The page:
- 3 medium potatoes
- Enough low fodmap stock to cover the stew – I’ve just discovered these low fodmap stock cubes which are great!
- 1 glass of red wine (optional)
- 1 tbsp tomato puree
- Salt and pepper to taste
Brown the sausages in a pan, then remove and slice into chunks. We’re only browning them here so there’s no need for them to be cooked through as they will be cooked in the stew.
Peel and chop up all of the veg and finely slice the spring onion.
Tip the veg and sausages into a deep, large pan or slow cooker and pour in the rest of the ingredients.
If using a pan, simmer on a low heat for 1-1 ½ hours or until the veg is soft.
If using a slow cooker, leave for 3 to four hours.
A warming, delicately spiced, melt in your mouth tagine is a wonderful thing. I discovered my love for this tasty dish at one of my best friend’s wedding, where they served steaming bowls of delicious tagine packed full of flavour to us hungry guests! It’s such a crowd pleaser!
And just because you’re on low fodmap doesn’t mean you should have to miss out. But if you’re on this diet then you’re probably dealing with some pretty horrible symptoms and the thought of slaving over a hot oven after a long day is not a happy one…
And this is where the magic of a slow cooker comes in. An authentic Moroccan tagine is made in a proper tagine pot but when energy is in short supply a slow cooker is your best friend. You can chuck everything in at once and just leave it to do all the work.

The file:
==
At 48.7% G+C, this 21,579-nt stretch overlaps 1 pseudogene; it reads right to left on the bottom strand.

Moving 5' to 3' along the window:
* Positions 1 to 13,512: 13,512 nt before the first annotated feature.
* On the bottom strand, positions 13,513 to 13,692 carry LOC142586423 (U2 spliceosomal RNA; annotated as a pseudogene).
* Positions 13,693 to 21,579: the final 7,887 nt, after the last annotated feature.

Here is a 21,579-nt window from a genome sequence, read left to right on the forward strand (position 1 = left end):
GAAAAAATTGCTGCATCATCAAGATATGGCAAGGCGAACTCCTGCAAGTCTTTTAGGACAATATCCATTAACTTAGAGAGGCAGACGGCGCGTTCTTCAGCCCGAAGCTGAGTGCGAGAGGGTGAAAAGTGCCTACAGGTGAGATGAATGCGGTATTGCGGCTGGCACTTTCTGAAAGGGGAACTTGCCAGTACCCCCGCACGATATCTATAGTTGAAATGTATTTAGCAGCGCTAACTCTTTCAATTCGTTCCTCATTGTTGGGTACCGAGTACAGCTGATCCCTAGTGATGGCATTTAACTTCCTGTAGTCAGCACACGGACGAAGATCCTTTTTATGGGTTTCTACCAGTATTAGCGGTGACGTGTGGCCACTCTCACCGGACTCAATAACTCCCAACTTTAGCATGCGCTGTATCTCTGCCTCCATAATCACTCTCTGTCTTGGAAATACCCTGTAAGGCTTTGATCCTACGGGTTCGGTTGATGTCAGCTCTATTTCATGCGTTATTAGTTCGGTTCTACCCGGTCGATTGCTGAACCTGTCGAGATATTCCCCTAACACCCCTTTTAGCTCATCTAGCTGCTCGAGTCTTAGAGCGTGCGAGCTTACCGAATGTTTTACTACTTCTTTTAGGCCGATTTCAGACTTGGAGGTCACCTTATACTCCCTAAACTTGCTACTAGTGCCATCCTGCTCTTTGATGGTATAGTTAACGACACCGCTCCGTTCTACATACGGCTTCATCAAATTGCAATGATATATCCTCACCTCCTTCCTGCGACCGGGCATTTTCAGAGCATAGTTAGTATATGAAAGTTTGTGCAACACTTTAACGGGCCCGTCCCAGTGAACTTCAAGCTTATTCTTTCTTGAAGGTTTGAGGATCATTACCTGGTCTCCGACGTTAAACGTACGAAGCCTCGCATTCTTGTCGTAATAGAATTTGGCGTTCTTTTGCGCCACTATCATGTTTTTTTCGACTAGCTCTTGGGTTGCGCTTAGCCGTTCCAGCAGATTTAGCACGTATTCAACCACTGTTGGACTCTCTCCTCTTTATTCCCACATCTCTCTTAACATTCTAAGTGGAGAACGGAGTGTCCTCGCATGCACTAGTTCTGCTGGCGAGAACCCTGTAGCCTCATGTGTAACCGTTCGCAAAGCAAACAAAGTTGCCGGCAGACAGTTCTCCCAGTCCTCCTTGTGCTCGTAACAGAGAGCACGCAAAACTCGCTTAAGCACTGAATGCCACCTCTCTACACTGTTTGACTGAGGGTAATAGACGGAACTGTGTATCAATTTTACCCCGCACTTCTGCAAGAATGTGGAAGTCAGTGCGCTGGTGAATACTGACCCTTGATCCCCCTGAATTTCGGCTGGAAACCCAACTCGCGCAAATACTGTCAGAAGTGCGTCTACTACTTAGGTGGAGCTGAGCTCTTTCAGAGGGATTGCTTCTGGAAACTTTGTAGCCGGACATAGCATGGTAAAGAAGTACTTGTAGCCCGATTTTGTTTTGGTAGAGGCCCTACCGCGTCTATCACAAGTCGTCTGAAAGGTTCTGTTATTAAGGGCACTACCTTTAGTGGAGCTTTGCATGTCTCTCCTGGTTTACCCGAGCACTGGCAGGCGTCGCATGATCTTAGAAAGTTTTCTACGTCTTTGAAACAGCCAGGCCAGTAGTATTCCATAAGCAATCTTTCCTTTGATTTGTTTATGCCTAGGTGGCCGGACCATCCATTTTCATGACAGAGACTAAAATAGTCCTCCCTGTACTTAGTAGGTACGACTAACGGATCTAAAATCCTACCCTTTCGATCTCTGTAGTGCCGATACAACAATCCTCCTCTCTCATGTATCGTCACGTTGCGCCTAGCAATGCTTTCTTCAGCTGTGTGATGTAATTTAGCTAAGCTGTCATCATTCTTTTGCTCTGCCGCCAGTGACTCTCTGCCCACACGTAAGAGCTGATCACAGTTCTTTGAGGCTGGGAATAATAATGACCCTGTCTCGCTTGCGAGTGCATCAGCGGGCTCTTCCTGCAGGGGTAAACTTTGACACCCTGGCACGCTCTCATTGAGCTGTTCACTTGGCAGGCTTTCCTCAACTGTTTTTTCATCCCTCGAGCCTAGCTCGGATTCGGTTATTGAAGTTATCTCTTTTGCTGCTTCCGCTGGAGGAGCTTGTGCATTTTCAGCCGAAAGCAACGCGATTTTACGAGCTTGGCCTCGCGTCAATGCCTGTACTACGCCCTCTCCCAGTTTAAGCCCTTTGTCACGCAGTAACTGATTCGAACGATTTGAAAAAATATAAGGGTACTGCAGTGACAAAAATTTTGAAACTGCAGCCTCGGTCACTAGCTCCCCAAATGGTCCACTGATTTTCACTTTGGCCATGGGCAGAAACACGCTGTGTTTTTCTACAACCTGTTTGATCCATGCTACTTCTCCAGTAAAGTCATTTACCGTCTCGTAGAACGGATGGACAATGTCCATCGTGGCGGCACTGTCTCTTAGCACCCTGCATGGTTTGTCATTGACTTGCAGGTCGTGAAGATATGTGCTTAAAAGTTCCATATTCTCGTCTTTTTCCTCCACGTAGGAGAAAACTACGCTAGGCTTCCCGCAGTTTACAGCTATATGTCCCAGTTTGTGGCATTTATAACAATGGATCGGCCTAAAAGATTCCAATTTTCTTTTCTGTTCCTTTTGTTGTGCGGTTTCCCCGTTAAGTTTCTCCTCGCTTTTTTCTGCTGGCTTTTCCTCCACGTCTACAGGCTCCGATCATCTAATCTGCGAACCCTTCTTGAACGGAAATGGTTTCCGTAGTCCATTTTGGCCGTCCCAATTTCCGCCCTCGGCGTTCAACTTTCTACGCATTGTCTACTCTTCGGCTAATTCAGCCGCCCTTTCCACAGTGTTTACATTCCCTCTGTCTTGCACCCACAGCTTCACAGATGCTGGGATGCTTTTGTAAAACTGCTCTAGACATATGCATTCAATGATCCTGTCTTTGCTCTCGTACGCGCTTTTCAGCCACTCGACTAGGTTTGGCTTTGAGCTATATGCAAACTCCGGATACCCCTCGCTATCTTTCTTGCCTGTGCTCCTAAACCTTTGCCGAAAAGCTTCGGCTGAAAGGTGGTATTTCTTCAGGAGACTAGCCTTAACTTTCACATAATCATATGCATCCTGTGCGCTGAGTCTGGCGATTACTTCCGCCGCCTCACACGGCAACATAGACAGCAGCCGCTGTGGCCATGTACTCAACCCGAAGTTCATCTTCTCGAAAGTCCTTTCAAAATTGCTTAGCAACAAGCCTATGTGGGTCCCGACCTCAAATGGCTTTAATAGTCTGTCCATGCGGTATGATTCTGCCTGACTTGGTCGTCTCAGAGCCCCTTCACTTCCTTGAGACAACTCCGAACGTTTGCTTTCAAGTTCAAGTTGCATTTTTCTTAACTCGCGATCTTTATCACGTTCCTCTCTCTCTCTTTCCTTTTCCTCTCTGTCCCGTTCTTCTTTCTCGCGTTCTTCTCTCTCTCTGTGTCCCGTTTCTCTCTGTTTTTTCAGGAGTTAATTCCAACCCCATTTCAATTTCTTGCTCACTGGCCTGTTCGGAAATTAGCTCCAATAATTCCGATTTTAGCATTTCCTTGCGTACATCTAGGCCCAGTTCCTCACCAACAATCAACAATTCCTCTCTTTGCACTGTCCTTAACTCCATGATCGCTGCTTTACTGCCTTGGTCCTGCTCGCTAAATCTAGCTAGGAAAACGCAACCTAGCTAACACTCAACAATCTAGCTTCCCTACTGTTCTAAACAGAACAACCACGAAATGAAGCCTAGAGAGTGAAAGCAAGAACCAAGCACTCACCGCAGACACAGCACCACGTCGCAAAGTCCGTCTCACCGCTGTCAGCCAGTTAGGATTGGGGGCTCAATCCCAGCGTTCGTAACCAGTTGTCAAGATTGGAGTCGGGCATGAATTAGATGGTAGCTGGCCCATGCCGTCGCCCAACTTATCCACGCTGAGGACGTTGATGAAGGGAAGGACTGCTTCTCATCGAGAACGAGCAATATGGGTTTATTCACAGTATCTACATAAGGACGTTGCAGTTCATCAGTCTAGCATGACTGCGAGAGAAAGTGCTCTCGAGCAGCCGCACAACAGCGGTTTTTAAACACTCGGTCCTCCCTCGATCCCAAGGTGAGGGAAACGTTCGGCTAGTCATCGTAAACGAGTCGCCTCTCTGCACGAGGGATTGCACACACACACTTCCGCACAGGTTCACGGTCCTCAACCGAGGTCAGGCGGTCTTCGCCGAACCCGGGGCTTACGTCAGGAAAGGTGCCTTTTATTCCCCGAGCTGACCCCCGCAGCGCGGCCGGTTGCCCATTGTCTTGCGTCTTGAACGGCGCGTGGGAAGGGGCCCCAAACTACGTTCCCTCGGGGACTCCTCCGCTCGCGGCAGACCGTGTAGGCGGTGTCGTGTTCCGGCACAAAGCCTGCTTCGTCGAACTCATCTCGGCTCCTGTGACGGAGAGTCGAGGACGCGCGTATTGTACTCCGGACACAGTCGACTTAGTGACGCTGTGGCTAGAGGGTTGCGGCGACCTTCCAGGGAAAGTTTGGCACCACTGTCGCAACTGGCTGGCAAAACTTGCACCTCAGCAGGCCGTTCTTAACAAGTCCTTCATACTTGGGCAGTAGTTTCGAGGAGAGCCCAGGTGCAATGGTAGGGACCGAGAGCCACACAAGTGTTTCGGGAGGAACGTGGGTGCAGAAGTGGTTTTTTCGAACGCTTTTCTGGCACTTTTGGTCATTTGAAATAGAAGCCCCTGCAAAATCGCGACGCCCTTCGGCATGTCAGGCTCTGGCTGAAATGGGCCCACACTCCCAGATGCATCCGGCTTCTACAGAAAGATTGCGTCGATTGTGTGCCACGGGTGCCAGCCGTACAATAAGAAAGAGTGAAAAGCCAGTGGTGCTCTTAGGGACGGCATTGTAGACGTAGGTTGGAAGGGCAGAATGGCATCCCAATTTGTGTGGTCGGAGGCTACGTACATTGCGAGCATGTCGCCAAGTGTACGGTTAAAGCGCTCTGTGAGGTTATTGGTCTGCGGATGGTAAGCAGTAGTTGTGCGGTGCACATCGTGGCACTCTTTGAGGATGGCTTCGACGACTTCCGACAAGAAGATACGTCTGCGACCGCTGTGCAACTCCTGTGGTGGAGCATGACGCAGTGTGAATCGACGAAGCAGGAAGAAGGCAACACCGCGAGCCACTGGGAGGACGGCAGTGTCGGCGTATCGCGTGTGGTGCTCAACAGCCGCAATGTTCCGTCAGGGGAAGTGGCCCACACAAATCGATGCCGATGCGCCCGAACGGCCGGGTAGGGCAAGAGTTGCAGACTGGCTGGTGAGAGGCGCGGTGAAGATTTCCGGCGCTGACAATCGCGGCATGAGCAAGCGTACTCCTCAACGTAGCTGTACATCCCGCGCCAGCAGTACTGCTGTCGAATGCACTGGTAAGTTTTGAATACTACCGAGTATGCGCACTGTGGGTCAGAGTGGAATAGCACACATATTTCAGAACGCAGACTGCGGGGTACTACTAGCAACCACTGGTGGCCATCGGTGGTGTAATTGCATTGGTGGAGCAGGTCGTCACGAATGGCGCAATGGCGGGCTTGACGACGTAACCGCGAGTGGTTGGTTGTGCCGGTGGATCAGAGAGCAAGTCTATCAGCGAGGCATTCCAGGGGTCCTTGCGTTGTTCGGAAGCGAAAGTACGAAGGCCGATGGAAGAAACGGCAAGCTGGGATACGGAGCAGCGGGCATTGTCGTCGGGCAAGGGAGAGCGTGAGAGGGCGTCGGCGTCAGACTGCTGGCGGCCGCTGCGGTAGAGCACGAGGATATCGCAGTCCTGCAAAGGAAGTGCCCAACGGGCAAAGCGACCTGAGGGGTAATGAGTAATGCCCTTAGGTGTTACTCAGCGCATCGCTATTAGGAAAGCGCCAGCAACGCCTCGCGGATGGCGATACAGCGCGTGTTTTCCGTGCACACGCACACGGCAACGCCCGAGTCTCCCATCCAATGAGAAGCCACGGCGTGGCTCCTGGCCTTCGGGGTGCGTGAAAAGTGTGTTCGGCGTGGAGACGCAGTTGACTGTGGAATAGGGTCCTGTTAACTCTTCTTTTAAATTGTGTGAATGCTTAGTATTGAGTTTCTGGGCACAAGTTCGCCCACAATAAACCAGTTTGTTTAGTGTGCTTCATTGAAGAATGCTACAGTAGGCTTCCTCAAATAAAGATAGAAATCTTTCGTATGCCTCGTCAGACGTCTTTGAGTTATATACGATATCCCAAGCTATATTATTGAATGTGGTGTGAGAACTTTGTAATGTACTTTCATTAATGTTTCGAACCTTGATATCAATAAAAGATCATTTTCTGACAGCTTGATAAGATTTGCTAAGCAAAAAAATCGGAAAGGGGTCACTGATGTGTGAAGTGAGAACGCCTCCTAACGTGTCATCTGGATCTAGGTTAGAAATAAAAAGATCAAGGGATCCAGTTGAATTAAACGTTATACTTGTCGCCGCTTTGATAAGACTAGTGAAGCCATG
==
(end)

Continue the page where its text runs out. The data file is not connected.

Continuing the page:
I also like to pack it full of veg to get as many nutrients in as possible.
Although tagine is usually bursting full of glistening, plump apricots and sultanas, they’re high in fodmaps so I’ve sadly had to leave them out of this recipe but I think the spices more than make up for that.
- 1 tsp cayenne pepper
- 2 tsp ground black pepper
- 1½ tbsp paprika
- 1½ tbsp ground ginger
- 1 tbsp turmeric
- 1 tsp ground cinnamon
- 500g lamb, diced
- 2 carrots, peeled and chopped
- A handful of olives
- ½ butternut squash, peeled andchopped
- 1 red pepper, chopped
- 1 courgette, chopped
- 2 tbsp olive oil
- 1 tbsp garlic oil
- 700g passata
- 1 tsp saffron stamens, soaked in cold water
- 600ml/1 pint low fodmap stock
- 1 tbsp clear maple syrup
- 2 tbsp coriander, roughly chopped
- 2 tbsp flat leaf parsley, roughly chopped
- Place the cayenne, black pepper, paprika, ginger, turmeric and cinnamon into a small bowl and mix to combine. Place the lamb in a large bowl and toss together with half of the spice mix. Cover and leave overnight in the fridge. You can skip this stage and just put all of it in the slow cooker at once if you’re short on time or energy!
- Heat 1 tbsp olive oil and 1 tbsp of garlic oil in a large casserole dish. Add the veg and the remaining spice mix and cook over a gentle heat for 10 minutes so that the veg is soft.
- In a separate frying pan, heat the remaining oil and brown the cubes of lamb on all sides then add the browned meat to the slow cooker. De-glaze the frying pan with a glug of passata and add these juices to the pan.
- Tip everything, including the remaining ingredients into your slow cooker and let it cook for at least 2 hours, until the lamb is meltingly tender.